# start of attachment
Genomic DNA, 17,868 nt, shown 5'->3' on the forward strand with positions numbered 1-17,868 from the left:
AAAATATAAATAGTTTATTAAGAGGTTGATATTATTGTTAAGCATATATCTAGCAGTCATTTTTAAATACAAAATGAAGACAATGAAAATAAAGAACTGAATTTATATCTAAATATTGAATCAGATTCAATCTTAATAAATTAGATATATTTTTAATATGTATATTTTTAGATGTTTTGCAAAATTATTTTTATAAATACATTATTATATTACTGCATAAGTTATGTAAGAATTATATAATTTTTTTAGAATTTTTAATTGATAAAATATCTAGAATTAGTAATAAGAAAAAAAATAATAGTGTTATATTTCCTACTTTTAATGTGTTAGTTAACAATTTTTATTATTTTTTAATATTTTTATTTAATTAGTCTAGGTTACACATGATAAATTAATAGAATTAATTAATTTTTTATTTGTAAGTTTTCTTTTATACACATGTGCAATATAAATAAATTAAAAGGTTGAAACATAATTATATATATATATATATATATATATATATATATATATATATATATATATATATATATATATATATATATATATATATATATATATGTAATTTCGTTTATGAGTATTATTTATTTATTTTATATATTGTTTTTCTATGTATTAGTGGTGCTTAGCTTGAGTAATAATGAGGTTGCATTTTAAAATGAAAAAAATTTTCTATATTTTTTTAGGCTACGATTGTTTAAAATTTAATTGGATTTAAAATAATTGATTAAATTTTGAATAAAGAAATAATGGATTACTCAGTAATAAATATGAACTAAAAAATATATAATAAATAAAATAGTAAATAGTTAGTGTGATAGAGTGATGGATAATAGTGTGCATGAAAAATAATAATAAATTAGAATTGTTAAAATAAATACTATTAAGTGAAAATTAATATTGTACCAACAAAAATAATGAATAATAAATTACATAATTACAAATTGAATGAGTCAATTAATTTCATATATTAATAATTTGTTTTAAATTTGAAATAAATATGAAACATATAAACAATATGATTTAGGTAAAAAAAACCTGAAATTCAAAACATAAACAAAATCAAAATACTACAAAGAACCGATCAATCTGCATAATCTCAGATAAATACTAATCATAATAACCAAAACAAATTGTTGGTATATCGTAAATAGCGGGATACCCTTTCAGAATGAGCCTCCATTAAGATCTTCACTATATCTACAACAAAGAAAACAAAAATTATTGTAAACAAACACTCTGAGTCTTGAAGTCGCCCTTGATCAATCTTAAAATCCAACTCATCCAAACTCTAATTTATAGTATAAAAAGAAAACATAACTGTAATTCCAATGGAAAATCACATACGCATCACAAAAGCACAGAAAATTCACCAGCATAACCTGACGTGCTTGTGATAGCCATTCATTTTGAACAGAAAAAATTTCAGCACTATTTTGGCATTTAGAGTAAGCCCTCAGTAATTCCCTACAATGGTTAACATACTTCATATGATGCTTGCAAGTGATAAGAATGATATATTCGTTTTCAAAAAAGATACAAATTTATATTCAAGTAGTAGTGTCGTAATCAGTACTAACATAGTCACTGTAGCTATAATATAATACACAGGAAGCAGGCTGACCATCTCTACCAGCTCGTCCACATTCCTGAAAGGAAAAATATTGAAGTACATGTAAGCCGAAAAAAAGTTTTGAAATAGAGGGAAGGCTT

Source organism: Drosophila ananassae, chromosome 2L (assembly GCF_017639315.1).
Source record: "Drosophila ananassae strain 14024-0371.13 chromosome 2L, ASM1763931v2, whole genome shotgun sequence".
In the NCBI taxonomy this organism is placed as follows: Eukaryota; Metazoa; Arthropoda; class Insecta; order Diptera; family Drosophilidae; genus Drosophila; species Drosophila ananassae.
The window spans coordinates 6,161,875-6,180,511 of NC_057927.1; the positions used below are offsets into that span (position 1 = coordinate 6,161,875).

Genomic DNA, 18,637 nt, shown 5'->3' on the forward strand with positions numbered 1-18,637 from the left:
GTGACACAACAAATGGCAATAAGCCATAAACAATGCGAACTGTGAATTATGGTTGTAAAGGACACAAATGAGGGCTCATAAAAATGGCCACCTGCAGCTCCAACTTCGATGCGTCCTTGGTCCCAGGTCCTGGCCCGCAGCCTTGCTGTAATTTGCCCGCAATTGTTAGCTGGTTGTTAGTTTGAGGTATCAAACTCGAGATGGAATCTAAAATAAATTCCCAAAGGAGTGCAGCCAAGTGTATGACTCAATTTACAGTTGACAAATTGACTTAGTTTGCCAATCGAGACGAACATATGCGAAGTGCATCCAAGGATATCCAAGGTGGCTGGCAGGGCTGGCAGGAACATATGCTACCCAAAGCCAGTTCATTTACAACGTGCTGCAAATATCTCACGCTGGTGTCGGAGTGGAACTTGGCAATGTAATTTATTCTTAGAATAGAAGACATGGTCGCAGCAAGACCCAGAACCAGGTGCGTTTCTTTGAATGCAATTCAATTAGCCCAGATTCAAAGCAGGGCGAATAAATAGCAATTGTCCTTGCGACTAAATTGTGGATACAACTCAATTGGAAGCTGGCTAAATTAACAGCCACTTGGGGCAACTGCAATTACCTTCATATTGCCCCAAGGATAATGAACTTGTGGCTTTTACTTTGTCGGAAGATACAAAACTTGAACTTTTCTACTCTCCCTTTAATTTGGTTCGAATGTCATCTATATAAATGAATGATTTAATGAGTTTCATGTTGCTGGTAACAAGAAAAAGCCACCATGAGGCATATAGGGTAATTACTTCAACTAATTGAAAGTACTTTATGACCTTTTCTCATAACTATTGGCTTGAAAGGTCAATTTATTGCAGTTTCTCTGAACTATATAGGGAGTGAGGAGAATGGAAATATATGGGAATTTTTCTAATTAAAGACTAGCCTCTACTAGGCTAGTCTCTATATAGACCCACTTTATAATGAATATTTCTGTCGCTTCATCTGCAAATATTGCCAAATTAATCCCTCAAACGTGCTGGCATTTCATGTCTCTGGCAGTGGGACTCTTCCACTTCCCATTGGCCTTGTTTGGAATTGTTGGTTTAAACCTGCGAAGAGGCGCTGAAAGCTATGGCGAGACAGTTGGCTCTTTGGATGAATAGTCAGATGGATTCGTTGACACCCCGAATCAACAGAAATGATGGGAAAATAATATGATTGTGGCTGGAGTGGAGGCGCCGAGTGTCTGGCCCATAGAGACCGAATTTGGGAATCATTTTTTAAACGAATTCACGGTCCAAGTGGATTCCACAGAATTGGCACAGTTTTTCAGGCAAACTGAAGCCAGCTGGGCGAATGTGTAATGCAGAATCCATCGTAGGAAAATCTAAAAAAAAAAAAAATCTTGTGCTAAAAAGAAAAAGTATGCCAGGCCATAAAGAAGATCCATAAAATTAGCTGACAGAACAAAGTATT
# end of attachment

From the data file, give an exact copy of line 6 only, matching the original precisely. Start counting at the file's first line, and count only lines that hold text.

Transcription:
The window spans coordinates 6,161,875-6,180,511 of NC_057927.1; the positions used below are offsets into that span (position 1 = coordinate 6,161,875).